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Trigonometric Calculus Problem Solving Question

  1. May 7, 2014 #1
    1. The problem statement, all variables and given/known data
    A spotlight on the ground shines on a wall 14m away. A person of height 2 m walks toward the wall on a direct path between the spotlight and the wall at a rate of 5/3m/s. How fast is the height of the shadow on the wall changing when the person is 4m from the wall?


    2. Relevant equations
    Not sure? I think implicit differentiation needs to be employed though.


    3. The attempt at a solution
    I tried to construct a right-angled triangle to use as a diagram to represent the situation, however this didn't really help as I cannot identify which variables I need to use to answer the problem.

    Thanks in advance for any help:)
     
  2. jcsd
  3. May 7, 2014 #2
    Hi sonic,

    You are supposed to find how the height of the shadow varies with time right? You know that the height depends on the distance of the person from the source. Just write down the relationship between the two and see how it varies with time.
     
  4. May 7, 2014 #3
    Yeah I'm just not sure as to how the 2m height of the person affects this relationship (if it does at all)?
     
    Last edited: May 7, 2014
  5. May 7, 2014 #4
    Think of a straight line that goes from the spotlight to the top of the guys head and onto the wall. You will have similar triangles, and then you can construct the ratio.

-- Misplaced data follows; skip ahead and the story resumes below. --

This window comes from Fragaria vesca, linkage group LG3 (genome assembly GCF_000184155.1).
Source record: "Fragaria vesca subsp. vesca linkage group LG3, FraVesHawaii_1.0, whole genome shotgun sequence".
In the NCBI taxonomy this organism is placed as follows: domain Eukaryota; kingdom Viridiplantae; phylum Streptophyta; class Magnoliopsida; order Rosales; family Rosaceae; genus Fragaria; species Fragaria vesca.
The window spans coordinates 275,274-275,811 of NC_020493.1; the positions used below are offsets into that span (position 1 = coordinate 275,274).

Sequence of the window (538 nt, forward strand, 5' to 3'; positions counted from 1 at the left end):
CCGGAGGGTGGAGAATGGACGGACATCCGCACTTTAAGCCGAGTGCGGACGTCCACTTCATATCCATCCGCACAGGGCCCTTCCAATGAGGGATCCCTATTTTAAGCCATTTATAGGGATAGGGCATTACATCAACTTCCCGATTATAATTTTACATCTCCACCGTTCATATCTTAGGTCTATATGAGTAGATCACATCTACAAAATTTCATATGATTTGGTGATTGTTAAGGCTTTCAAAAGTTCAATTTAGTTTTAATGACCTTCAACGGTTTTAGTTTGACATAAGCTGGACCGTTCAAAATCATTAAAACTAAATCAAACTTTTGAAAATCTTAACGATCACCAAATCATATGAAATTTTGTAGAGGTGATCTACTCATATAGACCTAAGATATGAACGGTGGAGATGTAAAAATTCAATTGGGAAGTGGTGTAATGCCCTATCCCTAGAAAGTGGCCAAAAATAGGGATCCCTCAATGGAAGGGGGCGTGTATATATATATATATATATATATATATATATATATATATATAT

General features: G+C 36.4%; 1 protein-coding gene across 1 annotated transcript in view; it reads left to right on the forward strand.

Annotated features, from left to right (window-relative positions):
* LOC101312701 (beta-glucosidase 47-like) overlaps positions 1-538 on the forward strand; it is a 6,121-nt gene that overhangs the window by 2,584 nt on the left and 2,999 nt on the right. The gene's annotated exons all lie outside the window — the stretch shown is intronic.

Hint*: What is the length the man has traveled after time t.
     
  6. May 7, 2014 #5
    Ok. Here is my latest attempt at a solution:
    I devised a diagram like you said and tried to use a ratio.
    Let x be the distance from the wall and h be the height of the shadow above the wall.
    tan(theta)=h/14
    So, in terms of h: h=14tan(theta)
    But tan(theta)=2/(14-x)
    Substitute this into h=14tan(theta),
    h=14(2/(14-x))
    I then implicitly differentiated this with respect to time.
    dh/dt=-28((14-x)^(-2))(-dx/dt)
    I then substituted the values given in the question:
    dh/dt=35/12

    Is this correct?
     

    Attached Files:

    Last edited: May 7, 2014
  7. May 7, 2014 #6
    Your answer is incorrect. First note that you want the height to be a function of time,## t##. Your diagram is correct, but forget ##x## and ##\theta##. After a time t, how far is the man from the spotlight at time ##t##. Now this will be the length the man is from the spotlight. Now you have two similar triangles. One of these triangles is the man and his distance from the spotlight. And the other triangle composed of the height of the wall and the distance the wall is from the spotlight.
     
    Last edited: May 7, 2014
  8. May 7, 2014 #7
    I used the similar triangles and gathered that the ratio of (5/3)t:14 was equal to 2:h.
    By rearrangement, h=84/(5t)
    Therefore, dh/dt=-84/(5t^2)
    Since it takes 6 seconds for the man to reach the point 4m from the wall, I substituted t=6.
    So, my end result for dh/dt was -7/15.
    Is this the right answer?
     
  9. May 7, 2014 #8
    Yes, that is correct.
     
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